CAIRO: Tossing aside recent allegations that the United States is meddling in Egypt’s internal affairs, US Senator John McCain stressed he is “optimistic” that the row over American non-governmental organizations in Egypt will be resolved soon, after meeting with Egypt’s ruling military council on Monday.
“As we follow the debate here in Egypt, we hear it said [that] these NGOs are violating Egypt’s sovereignty and meddling in its affairs. Nothing could be further from the truth,” said McCain.
McCain lead a delegation of four other senators from Alabama, Connecticut, South Carolina, and North Dakota to discuss the future of Egypt’s democracy as well as the fate of the American civil society workers in Egypt.
Forty-three NGO workers, including Americans, were referred to court on charges of foreign funding and unlicensed political activity.
“The majority of the people who work for these organizations in Egypt are not foreigners; they are Egyptians, and their work which is done at the request of democracy groups seek to support these Egyptian partners in pushing for the rule of law, free elections, and free media, the respect of human rights and other aspects of a free society,” he said.
The senator also underlined that the targeting of NGOs is a holdover of the Hosni Mubarak era, which pushed Egyptians to take to the streets demanding human rights and dignity.
According to McCain, Field Marshal Hussein Tantawi assured the senators that the Egyptian administration is working diligently to resolve the issue and the American NGO employees will soon be given the opportunity to return home.
The senators, however, did not mention how or when the case would be resolved.
“Ultimately, this matter of the NGOs is not about America, despite the efforts of some to make it about America. It is about Egypt, it is about Egyptian democratic and civil society groups, the inherit rights they process and whether those rights are respected by the government,” said McCain.
“Now Egyptians have the chance to turn the page from the Mubarak era and write a new chapter in the great history of their sovereign nation and that is for Egyptians, they alone, to do,” he added.
However, as Egyptians continue to change their country, America will remain a supportive partner, McCain reiterated.
McCain said that the US delegates were not here to negotiate the NGOs issue and would leave that to the US and Egyptian government, but rather to discuss the path Egypt plans to take in its transition.
The senators stressed their concern about Egypt’s political future, but also said they are hopeful for its future, after meeting with parliament members and the Muslim Brotherhood’s Freedom Justice Party, which has the majority of People’s Assembly.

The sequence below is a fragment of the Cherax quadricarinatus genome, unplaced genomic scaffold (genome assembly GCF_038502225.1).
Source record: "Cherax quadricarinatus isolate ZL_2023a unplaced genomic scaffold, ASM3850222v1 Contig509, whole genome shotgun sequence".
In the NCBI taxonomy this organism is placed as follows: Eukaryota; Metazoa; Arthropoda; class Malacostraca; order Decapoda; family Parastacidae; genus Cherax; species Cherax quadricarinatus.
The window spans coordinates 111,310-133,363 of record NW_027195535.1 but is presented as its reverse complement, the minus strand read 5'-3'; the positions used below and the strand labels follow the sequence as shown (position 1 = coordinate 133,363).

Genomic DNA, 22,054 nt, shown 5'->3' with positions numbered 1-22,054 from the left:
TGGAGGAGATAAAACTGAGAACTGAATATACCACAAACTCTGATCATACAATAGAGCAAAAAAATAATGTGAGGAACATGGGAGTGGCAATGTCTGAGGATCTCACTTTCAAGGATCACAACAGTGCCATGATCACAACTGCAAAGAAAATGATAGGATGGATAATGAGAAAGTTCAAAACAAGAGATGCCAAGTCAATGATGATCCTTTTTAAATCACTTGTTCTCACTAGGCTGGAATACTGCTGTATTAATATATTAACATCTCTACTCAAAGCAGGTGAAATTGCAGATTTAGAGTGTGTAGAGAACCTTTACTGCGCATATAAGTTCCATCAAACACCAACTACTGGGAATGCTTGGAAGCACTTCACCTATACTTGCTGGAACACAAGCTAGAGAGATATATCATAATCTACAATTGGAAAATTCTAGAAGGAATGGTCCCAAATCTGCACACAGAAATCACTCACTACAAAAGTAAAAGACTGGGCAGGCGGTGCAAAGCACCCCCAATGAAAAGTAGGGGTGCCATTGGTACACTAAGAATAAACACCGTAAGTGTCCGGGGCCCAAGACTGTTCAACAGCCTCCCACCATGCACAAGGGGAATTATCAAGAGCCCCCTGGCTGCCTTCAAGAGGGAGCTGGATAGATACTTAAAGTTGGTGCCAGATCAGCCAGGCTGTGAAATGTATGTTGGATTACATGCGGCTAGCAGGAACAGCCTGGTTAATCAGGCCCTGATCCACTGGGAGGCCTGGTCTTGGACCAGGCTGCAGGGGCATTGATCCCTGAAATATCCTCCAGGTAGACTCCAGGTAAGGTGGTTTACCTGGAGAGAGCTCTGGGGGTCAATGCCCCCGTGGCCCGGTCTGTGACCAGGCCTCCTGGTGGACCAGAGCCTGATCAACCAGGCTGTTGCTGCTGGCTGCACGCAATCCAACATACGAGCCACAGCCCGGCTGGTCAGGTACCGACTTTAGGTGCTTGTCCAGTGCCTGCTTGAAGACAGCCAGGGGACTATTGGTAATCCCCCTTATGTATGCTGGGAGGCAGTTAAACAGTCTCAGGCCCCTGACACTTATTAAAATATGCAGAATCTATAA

Senator Lindsey Graham from South Carolina reiterated that he is deeply “offended” from the accusations made against the NGOs, including his own party’s initiative, the International Republican Institute, which has been working in Egypt for years.
Graham also said that after the senators’ meetings with the Muslim Brotherhood, they were told that parliament would pass a new law regarding NGOs, in order to abolish Mubarak-era practices.
“When they told us one of their priorities was to right a new law, that made me believe what’s going on here in their minds is unjust,” said Graham.
Hoping that after once this issue is resolved, Egypt and the US can “start over,” Graham pointed out that he does not believe that the Muslim Brotherhood wants to be seen defending Mubara-era laws or practices.
He said the US would continue to support Egypt as long as its government is committed to establishing democracy, in reference to $1.3 billion in annual military aid.
Graham added that the success of the revolutions in the Arab region depends what happens in Egypt, hoping that in coming years, young Arabs would come to Egypt and see the “first democracy” in the heart of the Arab world.
“If the Arab Spring becomes a failure, then there are dark days ahead for all of us,” he said. “I leave here optimistic more than I came.”
In reference to the region, McCain told the group of journalists that a “massacre” was continuing in Syria and urged the international community as well as the American president to speak against the “crimes Bashar Al-Assad is committing against his own people.”
“I am not saying that the US should directly supply the Syrian people with weapons, but we support the Syrian National Council. There are ways to get weapons to Syria, we saw it happen in Libya. It is time we help the Syrian people defend themselves,” he added.